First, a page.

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  Building a full size #4 Dovetailed Infill Plane by Don Wilwol 1 of 6  


Making an infill plane has been on my list for quite some time now. Making tools to me is more of a hobby than the actual woodworking.

 

If you are looking to build an infill, youíre welcome to follow me along. Iíll try to keep the blog up to date as time allows and would love feedback from others taking the same path.

The metal work of the infill intimidated me a bit and Iím not really sure why. I can weld, Iíve done my share of body work, gunsmithing and tin work, but the finish type metal work seems beyond my capabilities, which is why my first few I made from existing plane bodies.

But Iíve come to the realization that fitting the infill into an existing body is a lot of extra work you donít have when you make your own body. And the metal workÖ well it doesnít need to be that intimidating.

Iíll work through some of my issues, some of my mistakes, and some of the processes Iíve dug up. I spent a lot of time researching and looking at infill planes.
So first, if youíre thinking of following along, letís talk tools.

Iím still basically (for the hobby part of my life) a woodworker. Almost all of my tools are woodworking tools with a few exceptions. So let talk about the exceptions.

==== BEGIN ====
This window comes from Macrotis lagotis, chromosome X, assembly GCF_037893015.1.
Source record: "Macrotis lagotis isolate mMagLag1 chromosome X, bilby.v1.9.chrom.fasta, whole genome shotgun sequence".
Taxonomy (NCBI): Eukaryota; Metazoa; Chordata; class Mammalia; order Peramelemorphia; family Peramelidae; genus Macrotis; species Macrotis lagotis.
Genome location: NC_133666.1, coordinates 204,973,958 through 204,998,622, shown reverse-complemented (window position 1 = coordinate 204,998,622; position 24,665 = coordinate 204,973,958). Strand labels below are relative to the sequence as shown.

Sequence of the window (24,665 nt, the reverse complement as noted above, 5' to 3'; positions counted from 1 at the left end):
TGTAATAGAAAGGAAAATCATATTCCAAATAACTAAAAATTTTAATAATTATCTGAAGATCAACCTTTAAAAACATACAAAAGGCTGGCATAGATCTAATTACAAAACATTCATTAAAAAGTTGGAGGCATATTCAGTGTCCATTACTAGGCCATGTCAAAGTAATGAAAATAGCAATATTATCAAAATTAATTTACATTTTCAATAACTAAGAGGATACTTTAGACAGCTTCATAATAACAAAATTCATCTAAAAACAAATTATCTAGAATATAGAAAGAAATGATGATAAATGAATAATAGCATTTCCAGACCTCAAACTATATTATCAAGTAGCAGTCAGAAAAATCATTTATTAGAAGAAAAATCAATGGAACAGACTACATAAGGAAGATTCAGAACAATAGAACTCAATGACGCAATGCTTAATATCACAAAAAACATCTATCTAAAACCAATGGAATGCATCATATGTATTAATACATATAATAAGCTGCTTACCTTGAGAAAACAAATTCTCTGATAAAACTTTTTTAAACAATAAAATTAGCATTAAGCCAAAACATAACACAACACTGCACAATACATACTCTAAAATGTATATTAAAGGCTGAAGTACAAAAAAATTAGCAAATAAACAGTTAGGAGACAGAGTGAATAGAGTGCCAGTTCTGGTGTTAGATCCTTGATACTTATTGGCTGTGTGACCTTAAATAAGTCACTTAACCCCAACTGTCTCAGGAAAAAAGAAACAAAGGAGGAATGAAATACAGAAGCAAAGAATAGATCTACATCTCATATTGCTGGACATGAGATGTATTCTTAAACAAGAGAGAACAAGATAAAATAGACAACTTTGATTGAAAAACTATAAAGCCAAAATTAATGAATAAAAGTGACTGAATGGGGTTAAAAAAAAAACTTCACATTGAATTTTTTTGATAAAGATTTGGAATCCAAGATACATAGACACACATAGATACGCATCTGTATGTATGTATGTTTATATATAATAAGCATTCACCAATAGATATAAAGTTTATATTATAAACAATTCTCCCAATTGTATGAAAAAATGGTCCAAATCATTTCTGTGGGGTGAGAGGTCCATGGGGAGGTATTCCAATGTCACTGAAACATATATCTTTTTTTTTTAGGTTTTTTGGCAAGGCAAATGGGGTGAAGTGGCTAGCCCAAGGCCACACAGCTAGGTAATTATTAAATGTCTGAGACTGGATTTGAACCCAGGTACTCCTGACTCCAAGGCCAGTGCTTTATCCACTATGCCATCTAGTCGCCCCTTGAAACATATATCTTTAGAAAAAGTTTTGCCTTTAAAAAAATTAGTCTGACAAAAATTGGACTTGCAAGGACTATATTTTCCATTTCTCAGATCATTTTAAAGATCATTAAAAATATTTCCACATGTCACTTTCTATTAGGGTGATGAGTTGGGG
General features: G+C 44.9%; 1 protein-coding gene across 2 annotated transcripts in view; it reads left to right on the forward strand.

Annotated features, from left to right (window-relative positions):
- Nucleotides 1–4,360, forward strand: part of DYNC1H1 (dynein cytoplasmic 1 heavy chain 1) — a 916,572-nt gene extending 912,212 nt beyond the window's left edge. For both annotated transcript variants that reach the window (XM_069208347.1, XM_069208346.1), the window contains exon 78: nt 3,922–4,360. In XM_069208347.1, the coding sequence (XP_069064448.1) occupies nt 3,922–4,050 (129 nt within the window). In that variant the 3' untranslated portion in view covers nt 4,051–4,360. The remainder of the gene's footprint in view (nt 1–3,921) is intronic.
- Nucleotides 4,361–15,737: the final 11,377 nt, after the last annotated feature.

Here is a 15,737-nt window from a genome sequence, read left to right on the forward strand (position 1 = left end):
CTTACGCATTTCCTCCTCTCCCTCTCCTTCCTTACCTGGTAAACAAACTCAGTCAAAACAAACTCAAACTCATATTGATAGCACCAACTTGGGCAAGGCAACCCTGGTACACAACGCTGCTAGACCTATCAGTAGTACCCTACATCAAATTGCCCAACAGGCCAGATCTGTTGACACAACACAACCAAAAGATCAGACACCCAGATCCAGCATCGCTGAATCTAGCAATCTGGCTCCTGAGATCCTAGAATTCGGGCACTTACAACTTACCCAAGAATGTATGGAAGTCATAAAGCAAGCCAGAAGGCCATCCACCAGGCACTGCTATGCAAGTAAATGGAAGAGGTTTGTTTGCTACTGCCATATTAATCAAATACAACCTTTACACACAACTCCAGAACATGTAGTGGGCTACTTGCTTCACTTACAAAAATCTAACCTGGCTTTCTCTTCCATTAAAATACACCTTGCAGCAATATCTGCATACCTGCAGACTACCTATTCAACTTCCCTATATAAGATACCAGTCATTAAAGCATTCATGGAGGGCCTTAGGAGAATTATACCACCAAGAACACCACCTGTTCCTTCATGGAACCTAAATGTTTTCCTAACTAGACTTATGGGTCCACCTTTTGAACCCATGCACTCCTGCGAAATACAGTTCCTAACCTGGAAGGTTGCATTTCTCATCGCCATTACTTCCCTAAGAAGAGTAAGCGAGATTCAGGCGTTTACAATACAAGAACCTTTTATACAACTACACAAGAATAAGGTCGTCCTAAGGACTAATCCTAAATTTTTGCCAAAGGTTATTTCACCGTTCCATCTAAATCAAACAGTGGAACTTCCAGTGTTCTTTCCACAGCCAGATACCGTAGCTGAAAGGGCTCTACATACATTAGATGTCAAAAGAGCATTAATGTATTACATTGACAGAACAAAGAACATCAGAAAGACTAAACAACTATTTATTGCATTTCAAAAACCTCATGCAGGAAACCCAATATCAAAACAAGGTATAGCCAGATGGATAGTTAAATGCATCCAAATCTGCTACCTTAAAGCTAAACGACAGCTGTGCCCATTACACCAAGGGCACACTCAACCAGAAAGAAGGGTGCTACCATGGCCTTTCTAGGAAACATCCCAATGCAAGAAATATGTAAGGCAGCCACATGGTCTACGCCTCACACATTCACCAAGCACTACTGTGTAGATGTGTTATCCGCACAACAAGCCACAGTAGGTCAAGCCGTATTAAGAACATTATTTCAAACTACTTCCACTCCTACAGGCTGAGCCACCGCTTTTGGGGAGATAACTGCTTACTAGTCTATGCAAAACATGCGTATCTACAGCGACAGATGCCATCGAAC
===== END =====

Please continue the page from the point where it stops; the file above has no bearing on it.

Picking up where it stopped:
I have a horizontal metal bandsaw. Iíve had it forever and just discovered I can also use it vertically. In my defense, until now Iíve never had a need to use it vertically, so thereís my excuse for that bit of foolishness.

Almost everything online tells you you can do the cutting with a hacksaw, and I guess theoretically itís true. Even some of the professionals who have how-to blogs say they cut the planes out with a hack saw. I say bull crap. I think they are telling us that so we donít find better ways to make our own. If I had to cut them all with a hack saw, Iíd be back using the existing blanks.

Files. Youíre going to need files. Because of all my other hobbyís, one of which is buying box lots of crap, Iíve got a pail full of files. Flat ones, round ones, triangles shaped ones, some that work well, some that should become tent stakes, but you get the idea. If youíre new, and donít have a pail full of files, plan to buy quit a few.
A good hack saw, sanding equipment, good epoxy, countersinks, drill bits, drill press, and metal marking tools.

Taps. Youíll need several sizes for the cap, depending on how you plan to attach it.
A way to polish. Shiny is good in the infill world. This can be done with sandpaper but for brass, youíll really need a wheel and compound.

You can use a sharpy to color the metal to scribe with, but layout dye is about $4 for a bottle. And if you smart enough to not dump half the bottle all over your bench (yes I did) it will last a very long time.

A metal scribe. Again, I paid $3 something with a McMaster-Carr order. Spend the few bucks. Itís easier to use a metal scribe on wood, than the other way around.
Pick your size. I recommend staring with a smoother or jack. Something mid-size. Donít go to small or too big to start.


 
Woodworker's Guide to Wood Collection only $79.99 at Shop Woodworking
1 of 6  

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Ice Saw



   

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